People spend more time on the toilet each week than exercising, finds study

But social media can be a motivating factor

Rachel Hosie
Monday 25 September 2017 10:07 BST
Comments
(Getty Images/iStockphoto)

Brits spend twice as long on the toilet each week as they spend exercising, according to a new poll.

Incredibly, the average British adult whiles away three hours and nine minutes sitting on their loo every week, but just 90 minutes exercising.

In fact, 26 per cent of people are active for 30 minutes or less every seven days.

This is far below the NHS guidelines of 150 minutes of moderate intensity exercise - such as swimming, cycling or brisk walking - per week.

It was also found that 12 per cent of people don’t know how much exercise they should be doing to stay healthy.

And with our sedentary lifestyles, it’s perhaps no surprise that 64 per cent of Brits spend at least six hours a day sitting down.

The statistics come from a poll of 2,000 adults carried out by not-for-profit body UKactive.

The survey also revealed that the most common reasons people have for not exercising are busy working lives (a problem for 20 per cent of Brits), followed by family commitments (cited by 18 per cent of women and 12 per cent of men).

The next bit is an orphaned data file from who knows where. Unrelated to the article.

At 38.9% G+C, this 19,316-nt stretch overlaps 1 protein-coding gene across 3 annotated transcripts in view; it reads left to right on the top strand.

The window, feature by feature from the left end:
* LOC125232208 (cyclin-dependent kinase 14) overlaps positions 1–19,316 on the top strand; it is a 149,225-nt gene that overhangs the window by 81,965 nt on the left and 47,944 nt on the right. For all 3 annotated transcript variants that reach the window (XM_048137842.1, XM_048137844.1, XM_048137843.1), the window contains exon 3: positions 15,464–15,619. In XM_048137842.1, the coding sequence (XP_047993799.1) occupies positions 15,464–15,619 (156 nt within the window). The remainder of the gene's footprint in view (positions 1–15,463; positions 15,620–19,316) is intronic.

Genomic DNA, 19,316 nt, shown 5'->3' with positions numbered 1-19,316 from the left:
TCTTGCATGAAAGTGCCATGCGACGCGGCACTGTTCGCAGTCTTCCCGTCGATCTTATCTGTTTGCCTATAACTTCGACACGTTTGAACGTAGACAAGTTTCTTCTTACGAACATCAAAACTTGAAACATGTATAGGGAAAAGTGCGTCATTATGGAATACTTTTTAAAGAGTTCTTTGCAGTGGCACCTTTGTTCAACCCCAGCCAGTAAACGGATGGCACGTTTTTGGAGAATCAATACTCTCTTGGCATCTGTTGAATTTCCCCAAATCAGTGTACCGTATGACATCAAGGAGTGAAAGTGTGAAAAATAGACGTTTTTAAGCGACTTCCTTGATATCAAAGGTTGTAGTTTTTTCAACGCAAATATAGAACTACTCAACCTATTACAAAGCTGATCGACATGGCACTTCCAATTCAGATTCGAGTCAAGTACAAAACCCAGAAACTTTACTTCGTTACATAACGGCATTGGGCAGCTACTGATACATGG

However, despite the backlash to #fitspo, social media acts as a motivator for young people to get moving - it has less of an effect on older generations though.

41 per cent of 18-24 year olds say seeing friends, celebrities and influencers posting exercise videos and pictures on Instagram has a positive effect on their motivation to exercise, but this drops to 28 per cent across all age groups.

Steven Ward, chief executive of UKactive, said: “Humans are made to move, but modern living has stripped physical activity out of our lives to the point where we pass more time spending a penny than we do getting sweaty.

“The major health concern here is our lack of exercise, but things like poor diet, lack of exertion and our tendency to play on smartphones in the bathroom are all other factors that are driving this inbalance.”

According to UKactive, a lack of exercise causes 37,000 deaths each year and costs the UK £20 billion.

Professor Sir Muir Gray, chief knowledge officer to the NHS, said: “Physical inactivity is society’s silent killer and even short bouts of being sedentary can lead to deadly diseases.

“People often think exercise is only for young people, but older adults are the people who stand to gain most from the mental, social and physical benefits of being active.”

Join our commenting forum

Join thought-provoking conversations, follow other Independent readers and see their replies

Comments

Thank you for registering

Please refresh the page or navigate to another page on the site to be automatically logged inPlease refresh your browser to be logged in